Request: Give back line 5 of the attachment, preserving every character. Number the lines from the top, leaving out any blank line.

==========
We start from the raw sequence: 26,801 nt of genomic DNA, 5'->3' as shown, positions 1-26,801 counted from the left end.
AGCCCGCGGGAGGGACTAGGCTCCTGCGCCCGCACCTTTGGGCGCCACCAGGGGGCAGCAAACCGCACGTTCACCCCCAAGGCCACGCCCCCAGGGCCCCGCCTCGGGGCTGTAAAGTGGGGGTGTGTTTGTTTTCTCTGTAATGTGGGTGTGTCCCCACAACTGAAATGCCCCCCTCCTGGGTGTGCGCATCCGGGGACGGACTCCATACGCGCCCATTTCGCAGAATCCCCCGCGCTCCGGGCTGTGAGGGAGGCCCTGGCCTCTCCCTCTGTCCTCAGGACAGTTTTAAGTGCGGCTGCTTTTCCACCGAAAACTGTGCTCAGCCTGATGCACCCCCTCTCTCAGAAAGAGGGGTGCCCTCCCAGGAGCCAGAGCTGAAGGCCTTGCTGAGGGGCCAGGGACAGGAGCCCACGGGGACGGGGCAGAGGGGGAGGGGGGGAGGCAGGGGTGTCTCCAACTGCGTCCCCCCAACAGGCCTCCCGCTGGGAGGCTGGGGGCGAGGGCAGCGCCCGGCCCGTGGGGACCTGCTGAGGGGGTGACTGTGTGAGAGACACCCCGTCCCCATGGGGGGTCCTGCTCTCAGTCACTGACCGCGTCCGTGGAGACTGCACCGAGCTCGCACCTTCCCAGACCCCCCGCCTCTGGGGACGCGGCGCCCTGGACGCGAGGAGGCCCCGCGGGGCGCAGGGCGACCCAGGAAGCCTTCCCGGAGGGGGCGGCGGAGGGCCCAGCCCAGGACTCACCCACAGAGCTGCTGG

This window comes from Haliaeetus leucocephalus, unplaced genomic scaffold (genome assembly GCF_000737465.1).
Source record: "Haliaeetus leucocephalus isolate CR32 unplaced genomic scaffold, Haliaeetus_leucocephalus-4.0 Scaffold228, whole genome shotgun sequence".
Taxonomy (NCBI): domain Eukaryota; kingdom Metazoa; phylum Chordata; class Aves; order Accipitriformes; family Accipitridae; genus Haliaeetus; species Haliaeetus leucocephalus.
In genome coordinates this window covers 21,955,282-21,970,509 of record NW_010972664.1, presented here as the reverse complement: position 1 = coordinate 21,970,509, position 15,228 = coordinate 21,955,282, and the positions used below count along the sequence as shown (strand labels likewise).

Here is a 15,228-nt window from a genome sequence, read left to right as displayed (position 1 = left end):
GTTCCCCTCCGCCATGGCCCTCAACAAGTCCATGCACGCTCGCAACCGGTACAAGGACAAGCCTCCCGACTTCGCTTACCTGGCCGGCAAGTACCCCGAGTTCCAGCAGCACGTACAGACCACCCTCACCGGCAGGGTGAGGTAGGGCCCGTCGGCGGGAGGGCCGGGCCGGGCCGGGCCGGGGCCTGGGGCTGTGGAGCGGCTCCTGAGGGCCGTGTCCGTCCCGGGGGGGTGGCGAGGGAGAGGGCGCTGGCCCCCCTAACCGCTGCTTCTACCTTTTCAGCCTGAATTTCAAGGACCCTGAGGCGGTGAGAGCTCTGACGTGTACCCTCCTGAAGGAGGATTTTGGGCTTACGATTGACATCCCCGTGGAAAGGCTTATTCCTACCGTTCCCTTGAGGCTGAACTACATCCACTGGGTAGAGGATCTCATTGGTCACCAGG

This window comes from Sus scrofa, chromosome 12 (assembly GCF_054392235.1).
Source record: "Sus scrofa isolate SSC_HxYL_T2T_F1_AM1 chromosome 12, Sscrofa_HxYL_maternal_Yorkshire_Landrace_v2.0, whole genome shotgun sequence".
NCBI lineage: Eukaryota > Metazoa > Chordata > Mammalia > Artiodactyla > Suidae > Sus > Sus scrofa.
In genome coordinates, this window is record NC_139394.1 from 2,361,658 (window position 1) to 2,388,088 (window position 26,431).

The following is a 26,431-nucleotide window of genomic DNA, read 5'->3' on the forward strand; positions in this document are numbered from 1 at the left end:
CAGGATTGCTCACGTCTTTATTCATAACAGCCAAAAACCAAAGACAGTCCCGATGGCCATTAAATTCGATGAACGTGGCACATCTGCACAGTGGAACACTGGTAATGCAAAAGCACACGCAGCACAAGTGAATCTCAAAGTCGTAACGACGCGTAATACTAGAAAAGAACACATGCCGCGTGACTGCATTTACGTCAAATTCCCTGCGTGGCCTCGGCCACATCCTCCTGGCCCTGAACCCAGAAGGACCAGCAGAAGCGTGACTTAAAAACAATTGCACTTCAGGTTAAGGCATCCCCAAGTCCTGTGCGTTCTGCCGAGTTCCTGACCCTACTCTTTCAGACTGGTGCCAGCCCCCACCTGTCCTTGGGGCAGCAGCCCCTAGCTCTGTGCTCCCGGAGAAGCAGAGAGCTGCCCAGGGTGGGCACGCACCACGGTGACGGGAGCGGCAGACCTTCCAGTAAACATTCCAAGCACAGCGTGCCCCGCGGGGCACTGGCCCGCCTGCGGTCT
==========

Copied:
Taxonomy (NCBI): domain Eukaryota; kingdom Metazoa; phylum Chordata; class Aves; order Accipitriformes; family Accipitridae; genus Haliaeetus; species Haliaeetus leucocephalus.